Arkansas Capital is proud to announce that its CDE, Heartland Renaissance Fund, LLC, has been awarded a $65 million allocation in New Markets Tax Credits to foster investment in businesses and economic activities in low income and underserved communities throughout Arkansas. This allocation is the second-largest amount Heartland has ever been awarded. To learn more about this momentous occasion, we enlisted Christa Clark, Vice President of Heartland Renaissance Fund, to answer a few questions about the allocation, and give some insight on what how this money will change Arkansas communities for the better. Continue reading
Get to know Becka Webb, HRF Vice President, as she gives us a peak into her life at work and at home. We are thrilled to have Becka on the team. She gives her all every day of the week and contributes greatly to the success of Arkansas Capital and its clients.
Download pdf: E-Waste Mining Center Digs Up NMTCs
A new electronic waste (e-waste) recycling center under construction in Osceola, Ark., has project partners calling it “the place where the Silicon Valley meets the Mississippi Delta.” Developed by California-based BlueOak Resources Inc. using federal new markets tax credit (NMTC) financing, the BlueOak Arkansas facility will use a high-temperature furnace to extract precious metals found in electronics, such as circuit boards and cell phones.
Priv Bradoo, BlueOak’s co-founder and CEO, said that the concentration of precious metals in electronic scrap, such as printed circuit boards, is more than 100 times greater than precious metals in the same amount of virgin ore. With more than 50 million tons of e-waste being generated around the world every year, she said people have a responsibility to recognize these waste streams as a valuable resource. Bradoo said the Osceola facility will be the first of its kind in the United States dedicated to recovering high-value metals from electronic scrap. Once BlueOak begins operations at the end of 2015, it will be able to process at least 15 million pounds of e-waste annually with technology designed to be both efficient and environmentally friendly.
“If the BlueOak technology works, it will not only lessen environmental degradation resulting from mining, it will also dramatically lower the amount of harmful pollutants emitted from current recycling processes, as well as drastically reduce the toxic exposure currently confronted by individuals involved in e-waste recycling around the globe–many of whom are already suffering from living in deep poverty,” said Deborah La Franchi, president of National New Markets Funds, which was one of BlueOak’s NMTC allocatees. Continue reading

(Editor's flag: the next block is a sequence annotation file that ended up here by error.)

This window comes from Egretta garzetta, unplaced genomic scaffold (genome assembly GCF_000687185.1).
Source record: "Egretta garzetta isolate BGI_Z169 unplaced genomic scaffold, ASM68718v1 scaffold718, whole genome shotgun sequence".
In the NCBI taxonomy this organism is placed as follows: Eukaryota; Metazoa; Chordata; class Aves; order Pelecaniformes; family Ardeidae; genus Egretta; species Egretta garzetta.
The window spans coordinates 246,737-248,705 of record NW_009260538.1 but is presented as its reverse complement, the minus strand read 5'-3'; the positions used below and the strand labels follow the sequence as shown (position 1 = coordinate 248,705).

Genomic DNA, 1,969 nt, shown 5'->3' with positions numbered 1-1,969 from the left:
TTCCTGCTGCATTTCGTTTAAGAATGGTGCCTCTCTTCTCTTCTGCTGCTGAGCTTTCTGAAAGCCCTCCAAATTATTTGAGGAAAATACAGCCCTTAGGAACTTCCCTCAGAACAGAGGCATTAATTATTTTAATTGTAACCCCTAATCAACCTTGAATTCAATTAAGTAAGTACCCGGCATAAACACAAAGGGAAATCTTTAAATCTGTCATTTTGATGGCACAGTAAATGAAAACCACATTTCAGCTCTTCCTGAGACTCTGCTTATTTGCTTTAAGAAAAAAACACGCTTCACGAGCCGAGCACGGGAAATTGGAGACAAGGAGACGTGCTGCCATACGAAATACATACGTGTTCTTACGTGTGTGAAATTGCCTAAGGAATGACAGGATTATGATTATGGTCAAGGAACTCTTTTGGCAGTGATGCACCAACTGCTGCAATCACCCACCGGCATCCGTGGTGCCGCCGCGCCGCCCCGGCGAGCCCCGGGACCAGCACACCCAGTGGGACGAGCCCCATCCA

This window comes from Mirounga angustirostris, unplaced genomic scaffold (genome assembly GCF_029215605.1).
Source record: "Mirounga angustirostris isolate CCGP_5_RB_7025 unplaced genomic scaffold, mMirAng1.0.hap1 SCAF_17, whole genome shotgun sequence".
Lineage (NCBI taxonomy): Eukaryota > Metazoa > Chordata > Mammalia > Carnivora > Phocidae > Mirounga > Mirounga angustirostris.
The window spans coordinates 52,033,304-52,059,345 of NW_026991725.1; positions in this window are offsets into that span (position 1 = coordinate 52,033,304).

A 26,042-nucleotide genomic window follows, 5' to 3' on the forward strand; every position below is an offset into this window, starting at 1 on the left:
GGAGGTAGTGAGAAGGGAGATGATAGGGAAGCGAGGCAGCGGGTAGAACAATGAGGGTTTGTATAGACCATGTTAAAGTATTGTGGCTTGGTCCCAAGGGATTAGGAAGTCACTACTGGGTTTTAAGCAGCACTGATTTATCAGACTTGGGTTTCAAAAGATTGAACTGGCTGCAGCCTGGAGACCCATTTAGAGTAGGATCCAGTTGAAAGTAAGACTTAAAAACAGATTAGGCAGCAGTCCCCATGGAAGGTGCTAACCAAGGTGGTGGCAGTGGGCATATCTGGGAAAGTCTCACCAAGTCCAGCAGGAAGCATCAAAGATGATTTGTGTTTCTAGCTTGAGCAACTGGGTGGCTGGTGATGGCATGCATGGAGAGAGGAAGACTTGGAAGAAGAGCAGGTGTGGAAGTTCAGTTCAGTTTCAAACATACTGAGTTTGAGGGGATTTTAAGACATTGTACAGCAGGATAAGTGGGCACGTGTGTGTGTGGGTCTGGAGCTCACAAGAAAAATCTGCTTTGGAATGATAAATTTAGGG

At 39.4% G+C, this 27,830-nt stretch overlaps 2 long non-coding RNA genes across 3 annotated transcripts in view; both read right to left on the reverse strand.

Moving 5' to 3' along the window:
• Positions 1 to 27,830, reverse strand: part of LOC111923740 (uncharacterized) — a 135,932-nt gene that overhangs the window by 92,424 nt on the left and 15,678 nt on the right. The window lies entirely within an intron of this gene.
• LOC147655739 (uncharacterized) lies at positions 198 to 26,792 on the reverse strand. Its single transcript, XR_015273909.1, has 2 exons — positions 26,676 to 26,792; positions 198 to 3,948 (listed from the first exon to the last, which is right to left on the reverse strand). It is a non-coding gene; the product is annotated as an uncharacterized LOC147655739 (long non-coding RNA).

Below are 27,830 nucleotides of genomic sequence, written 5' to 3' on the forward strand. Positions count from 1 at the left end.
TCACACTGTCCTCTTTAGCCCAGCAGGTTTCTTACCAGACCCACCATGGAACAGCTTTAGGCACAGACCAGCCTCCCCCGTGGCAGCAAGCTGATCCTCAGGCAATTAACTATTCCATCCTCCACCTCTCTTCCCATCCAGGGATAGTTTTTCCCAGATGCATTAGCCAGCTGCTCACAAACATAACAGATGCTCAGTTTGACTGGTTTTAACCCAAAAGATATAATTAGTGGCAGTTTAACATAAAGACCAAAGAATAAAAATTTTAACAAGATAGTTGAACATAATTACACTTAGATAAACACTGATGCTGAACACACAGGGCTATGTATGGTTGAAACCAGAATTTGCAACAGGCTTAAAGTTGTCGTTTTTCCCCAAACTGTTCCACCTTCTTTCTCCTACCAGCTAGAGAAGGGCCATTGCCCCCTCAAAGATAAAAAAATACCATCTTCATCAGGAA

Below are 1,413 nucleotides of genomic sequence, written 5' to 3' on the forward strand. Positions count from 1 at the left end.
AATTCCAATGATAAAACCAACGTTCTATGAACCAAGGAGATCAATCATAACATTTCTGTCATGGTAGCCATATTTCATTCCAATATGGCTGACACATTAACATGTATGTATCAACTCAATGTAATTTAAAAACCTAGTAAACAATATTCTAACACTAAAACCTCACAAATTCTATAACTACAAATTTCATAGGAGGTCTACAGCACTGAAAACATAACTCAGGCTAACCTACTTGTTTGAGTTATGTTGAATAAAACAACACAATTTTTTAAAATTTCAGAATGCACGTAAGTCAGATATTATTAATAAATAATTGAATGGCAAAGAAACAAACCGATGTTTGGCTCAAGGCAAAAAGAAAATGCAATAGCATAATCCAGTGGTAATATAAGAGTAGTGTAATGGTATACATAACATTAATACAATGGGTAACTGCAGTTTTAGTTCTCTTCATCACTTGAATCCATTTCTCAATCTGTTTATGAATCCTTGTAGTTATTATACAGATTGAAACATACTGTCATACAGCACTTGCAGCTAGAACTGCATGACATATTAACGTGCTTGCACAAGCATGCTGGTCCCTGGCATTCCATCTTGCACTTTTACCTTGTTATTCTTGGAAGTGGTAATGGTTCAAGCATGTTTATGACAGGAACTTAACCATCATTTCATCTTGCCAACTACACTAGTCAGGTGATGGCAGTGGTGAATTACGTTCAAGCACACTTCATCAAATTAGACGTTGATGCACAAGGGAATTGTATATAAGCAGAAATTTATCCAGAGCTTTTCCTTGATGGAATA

The Community Development Financial Institutions (CDFI) Fund today launched the latest version of its CDFI Information Mapping System (CIMS3). The web-based tool allows organizations interested in getting certified as a CDFI or community development entity (CDE), or those interested in applying to one of the CDFI Fund’s award programs, to plot their eligible service areas and investments. Continue reading
Doyle Rogers Co. and Moses Tucker Real Estate on Thursday marked the grand opening of its Mann on Main mixed-use building, the fully restored and redeveloped former Blass Department Store at Main and 4th streets in downtown Little Rock.
The $22 million project includes the Mann Building, a 90,000-SF office building at the corner of 4th and Main; the Mann Lofts, a 30,000-SF multifamily residential component; the ground floor retail of both buildings; and a four-level parking garage at the corner of Louisiana and 4th streets. Continue reading
A $22 million redevelopment of a historic structure on Little Rock’s Main Street was formally dedicated Thursday, the latest effort in an ongoing process to revitalize the once active downtown stretch.
The Mann on Main project in the former Blass Department Store at Fourth and Main streets was opened during a ceremony that featured Gov. Mike Beebe and Little Rock Mayor Mark Stodola, who both stressed the importance of bringing life back to the once-thriving area. It’s been plagued in more recent years by vacant structures and boarded-up windows.
“Main Street was and is the most important street in the state of Arkansas,” Stodola said. “It’s a crossroads to the capital. It’s the crossroads to the river. It’s the crossroads to the excitement and activity that downtowns bring to a community.” Continue reading